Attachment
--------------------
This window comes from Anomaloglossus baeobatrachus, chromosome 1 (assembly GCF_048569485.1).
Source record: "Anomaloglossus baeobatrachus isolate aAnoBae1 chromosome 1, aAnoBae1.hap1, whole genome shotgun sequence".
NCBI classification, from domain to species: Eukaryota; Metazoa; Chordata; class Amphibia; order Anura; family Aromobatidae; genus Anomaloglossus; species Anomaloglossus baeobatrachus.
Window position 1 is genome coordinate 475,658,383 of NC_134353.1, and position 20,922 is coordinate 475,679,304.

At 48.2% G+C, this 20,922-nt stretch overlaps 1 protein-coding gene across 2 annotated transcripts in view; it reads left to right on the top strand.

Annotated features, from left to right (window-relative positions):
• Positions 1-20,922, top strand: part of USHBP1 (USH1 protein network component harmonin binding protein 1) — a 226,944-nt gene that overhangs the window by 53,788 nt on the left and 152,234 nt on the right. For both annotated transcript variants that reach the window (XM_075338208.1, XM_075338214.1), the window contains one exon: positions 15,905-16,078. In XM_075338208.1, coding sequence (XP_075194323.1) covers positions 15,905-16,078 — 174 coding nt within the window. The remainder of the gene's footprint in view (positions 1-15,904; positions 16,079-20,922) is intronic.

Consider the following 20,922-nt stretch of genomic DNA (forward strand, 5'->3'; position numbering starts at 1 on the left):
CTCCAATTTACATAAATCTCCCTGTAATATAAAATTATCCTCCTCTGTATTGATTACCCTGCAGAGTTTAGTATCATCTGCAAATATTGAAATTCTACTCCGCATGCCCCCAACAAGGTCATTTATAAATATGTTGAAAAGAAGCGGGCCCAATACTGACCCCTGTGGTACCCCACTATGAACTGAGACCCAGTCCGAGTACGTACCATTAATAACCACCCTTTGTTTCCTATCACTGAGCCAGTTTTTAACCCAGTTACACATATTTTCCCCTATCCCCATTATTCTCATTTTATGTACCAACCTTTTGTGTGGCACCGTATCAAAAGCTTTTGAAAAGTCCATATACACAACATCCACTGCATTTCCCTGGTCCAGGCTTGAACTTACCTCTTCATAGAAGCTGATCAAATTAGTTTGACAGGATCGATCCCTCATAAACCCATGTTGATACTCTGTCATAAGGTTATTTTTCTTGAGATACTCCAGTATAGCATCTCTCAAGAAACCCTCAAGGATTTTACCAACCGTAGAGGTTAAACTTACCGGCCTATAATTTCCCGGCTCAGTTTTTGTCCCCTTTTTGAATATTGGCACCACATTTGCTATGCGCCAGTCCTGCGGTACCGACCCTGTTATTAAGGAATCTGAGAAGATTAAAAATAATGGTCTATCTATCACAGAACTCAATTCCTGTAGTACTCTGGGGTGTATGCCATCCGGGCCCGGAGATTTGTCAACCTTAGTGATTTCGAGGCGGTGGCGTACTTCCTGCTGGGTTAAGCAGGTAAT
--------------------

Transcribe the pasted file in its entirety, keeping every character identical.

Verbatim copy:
This window comes from Anomaloglossus baeobatrachus, chromosome 1 (assembly GCF_048569485.1).
Source record: "Anomaloglossus baeobatrachus isolate aAnoBae1 chromosome 1, aAnoBae1.hap1, whole genome shotgun sequence".
NCBI classification, from domain to species: Eukaryota; Metazoa; Chordata; class Amphibia; order Anura; family Aromobatidae; genus Anomaloglossus; species Anomaloglossus baeobatrachus.
Window position 1 is genome coordinate 475,658,383 of NC_134353.1, and position 20,922 is coordinate 475,679,304.

At 48.2% G+C, this 20,922-nt stretch overlaps 1 protein-coding gene across 2 annotated transcripts in view; it reads left to right on the top strand.

Annotated features, from left to right (window-relative positions):
• Positions 1-20,922, top strand: part of USHBP1 (USH1 protein network component harmonin binding protein 1) — a 226,944-nt gene that overhangs the window by 53,788 nt on the left and 152,234 nt on the right. For both annotated transcript variants that reach the window (XM_075338208.1, XM_075338214.1), the window contains one exon: positions 15,905-16,078. In XM_075338208.1, coding sequence (XP_075194323.1) covers positions 15,905-16,078 — 174 coding nt within the window. The remainder of the gene's footprint in view (positions 1-15,904; positions 16,079-20,922) is intronic.

Consider the following 20,922-nt stretch of genomic DNA (forward strand, 5'->3'; position numbering starts at 1 on the left):
CTCCAATTTACATAAATCTCCCTGTAATATAAAATTATCCTCCTCTGTATTGATTACCCTGCAGAGTTTAGTATCATCTGCAAATATTGAAATTCTACTCCGCATGCCCCCAACAAGGTCATTTATAAATATGTTGAAAAGAAGCGGGCCCAATACTGACCCCTGTGGTACCCCACTATGAACTGAGACCCAGTCCGAGTACGTACCATTAATAACCACCCTTTGTTTCCTATCACTGAGCCAGTTTTTAACCCAGTTACACATATTTTCCCCTATCCCCATTATTCTCATTTTATGTACCAACCTTTTGTGTGGCACCGTATCAAAAGCTTTTGAAAAGTCCATATACACAACATCCACTGCATTTCCCTGGTCCAGGCTTGAACTTACCTCTTCATAGAAGCTGATCAAATTAGTTTGACAGGATCGATCCCTCATAAACCCATGTTGATACTCTGTCATAAGGTTATTTTTCTTGAGATACTCCAGTATAGCATCTCTCAAGAAACCCTCAAGGATTTTACCAACCGTAGAGGTTAAACTTACCGGCCTATAATTTCCCGGCTCAGTTTTTGTCCCCTTTTTGAATATTGGCACCACATTTGCTATGCGCCAGTCCTGCGGTACCGACCCTGTTATTAAGGAATCTGAGAAGATTAAAAATAATGGTCTATCTATCACAGAACTCAATTCCTGTAGTACTCTGGGGTGTATGCCATCCGGGCCCGGAGATTTGTCAACCTTAGTGATTTCGAGGCGGTGGCGTACTTCCTGCTGGGTTAAGCAGGTAAT